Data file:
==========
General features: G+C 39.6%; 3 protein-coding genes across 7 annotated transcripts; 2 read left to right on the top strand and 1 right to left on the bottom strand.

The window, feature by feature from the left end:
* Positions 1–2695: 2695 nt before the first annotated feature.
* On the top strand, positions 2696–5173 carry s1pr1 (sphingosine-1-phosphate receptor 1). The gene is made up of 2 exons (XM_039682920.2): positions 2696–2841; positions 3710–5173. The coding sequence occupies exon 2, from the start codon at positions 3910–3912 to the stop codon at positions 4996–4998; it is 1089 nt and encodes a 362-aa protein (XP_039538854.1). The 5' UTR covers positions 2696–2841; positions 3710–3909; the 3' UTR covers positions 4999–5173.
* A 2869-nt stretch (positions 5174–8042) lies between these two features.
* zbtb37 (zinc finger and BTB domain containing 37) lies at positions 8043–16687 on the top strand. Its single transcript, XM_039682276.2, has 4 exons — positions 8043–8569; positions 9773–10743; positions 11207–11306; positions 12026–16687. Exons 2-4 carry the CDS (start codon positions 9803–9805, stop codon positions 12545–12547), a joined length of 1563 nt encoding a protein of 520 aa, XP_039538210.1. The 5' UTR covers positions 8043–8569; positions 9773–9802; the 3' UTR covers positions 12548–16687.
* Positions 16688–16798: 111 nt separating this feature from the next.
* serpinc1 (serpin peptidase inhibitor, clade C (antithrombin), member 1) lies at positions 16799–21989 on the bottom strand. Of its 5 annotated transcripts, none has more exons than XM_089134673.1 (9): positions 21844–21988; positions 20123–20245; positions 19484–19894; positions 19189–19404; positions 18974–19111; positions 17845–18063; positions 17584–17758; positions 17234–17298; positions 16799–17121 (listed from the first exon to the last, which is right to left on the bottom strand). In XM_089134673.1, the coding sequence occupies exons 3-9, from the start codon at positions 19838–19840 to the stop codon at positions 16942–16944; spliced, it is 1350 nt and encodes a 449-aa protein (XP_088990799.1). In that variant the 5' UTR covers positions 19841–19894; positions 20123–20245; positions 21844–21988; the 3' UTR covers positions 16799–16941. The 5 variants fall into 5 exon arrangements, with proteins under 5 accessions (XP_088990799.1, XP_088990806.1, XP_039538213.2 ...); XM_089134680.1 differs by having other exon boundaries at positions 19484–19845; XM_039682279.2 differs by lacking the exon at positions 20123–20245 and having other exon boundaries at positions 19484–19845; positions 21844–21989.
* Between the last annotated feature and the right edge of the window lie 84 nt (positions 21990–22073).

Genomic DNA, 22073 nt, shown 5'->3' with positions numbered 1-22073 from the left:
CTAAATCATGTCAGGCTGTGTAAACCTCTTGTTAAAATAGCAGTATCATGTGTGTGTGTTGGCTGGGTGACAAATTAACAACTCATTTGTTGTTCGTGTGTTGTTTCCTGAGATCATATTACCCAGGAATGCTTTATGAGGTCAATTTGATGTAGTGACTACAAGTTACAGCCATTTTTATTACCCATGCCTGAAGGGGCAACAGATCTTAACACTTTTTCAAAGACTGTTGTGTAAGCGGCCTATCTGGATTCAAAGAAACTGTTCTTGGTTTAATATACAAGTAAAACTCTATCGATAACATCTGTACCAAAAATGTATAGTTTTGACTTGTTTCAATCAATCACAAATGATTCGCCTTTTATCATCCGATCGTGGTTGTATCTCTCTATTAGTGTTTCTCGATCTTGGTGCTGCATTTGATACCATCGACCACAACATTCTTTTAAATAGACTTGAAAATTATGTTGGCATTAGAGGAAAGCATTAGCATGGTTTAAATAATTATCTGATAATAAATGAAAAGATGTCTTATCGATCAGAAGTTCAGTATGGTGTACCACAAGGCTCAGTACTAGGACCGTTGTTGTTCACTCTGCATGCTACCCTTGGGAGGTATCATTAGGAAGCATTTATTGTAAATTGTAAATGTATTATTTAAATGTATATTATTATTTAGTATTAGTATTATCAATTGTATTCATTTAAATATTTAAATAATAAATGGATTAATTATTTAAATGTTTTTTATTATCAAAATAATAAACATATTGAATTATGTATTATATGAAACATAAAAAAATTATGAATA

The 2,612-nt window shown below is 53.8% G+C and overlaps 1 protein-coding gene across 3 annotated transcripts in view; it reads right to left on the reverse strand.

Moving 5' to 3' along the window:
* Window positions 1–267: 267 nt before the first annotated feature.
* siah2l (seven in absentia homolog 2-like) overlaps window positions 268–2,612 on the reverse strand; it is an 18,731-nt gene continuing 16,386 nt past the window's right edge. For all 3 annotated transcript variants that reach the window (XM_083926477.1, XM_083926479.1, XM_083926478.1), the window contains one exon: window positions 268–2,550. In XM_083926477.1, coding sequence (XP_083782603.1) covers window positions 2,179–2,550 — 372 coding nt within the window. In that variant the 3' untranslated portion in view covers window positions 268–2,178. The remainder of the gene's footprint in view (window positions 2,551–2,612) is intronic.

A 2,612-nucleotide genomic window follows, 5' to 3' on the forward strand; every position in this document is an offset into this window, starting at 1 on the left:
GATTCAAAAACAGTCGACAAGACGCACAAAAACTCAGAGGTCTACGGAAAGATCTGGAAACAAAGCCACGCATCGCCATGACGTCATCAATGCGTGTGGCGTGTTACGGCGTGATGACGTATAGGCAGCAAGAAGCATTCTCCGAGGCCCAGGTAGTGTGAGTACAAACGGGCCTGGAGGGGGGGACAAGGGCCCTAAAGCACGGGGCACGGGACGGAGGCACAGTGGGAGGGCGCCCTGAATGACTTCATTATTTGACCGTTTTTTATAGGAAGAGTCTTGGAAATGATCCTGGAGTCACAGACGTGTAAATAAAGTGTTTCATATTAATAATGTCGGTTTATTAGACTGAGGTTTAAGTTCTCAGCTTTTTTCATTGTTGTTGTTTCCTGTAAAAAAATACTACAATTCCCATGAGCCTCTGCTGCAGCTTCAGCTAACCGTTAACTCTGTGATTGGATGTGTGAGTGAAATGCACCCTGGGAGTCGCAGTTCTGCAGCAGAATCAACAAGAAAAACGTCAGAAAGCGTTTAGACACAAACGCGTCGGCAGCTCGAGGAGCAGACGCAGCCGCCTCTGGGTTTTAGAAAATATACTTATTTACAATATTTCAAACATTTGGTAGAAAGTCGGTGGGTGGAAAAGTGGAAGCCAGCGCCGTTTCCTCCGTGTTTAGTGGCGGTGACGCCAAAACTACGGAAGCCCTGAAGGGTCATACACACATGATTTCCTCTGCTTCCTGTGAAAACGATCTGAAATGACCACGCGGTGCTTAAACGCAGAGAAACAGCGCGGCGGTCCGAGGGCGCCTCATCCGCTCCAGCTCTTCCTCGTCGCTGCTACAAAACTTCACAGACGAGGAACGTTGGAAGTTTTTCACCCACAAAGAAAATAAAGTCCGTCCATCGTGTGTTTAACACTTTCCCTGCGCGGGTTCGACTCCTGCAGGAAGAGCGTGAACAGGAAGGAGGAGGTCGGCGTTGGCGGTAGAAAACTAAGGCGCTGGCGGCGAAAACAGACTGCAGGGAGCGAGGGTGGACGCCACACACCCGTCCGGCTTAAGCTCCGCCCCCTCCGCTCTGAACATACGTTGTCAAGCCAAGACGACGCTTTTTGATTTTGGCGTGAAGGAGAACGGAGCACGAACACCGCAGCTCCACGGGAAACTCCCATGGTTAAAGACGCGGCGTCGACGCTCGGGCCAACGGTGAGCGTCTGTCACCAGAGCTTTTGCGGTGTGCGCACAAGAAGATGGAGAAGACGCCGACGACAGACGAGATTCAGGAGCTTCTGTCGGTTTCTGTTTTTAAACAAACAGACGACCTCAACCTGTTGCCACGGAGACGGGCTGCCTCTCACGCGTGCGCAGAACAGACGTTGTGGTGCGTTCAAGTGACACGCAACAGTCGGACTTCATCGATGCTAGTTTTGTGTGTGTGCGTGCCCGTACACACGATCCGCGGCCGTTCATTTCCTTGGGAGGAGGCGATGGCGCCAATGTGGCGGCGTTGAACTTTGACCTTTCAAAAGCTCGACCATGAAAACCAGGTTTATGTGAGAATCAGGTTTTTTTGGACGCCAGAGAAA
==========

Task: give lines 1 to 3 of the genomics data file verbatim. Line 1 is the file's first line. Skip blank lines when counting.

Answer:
General features: G+C 39.6%; 3 protein-coding genes across 7 annotated transcripts; 2 read left to right on the top strand and 1 right to left on the bottom strand.

The window, feature by feature from the left end:
* Positions 1–2695: 2695 nt before the first annotated feature.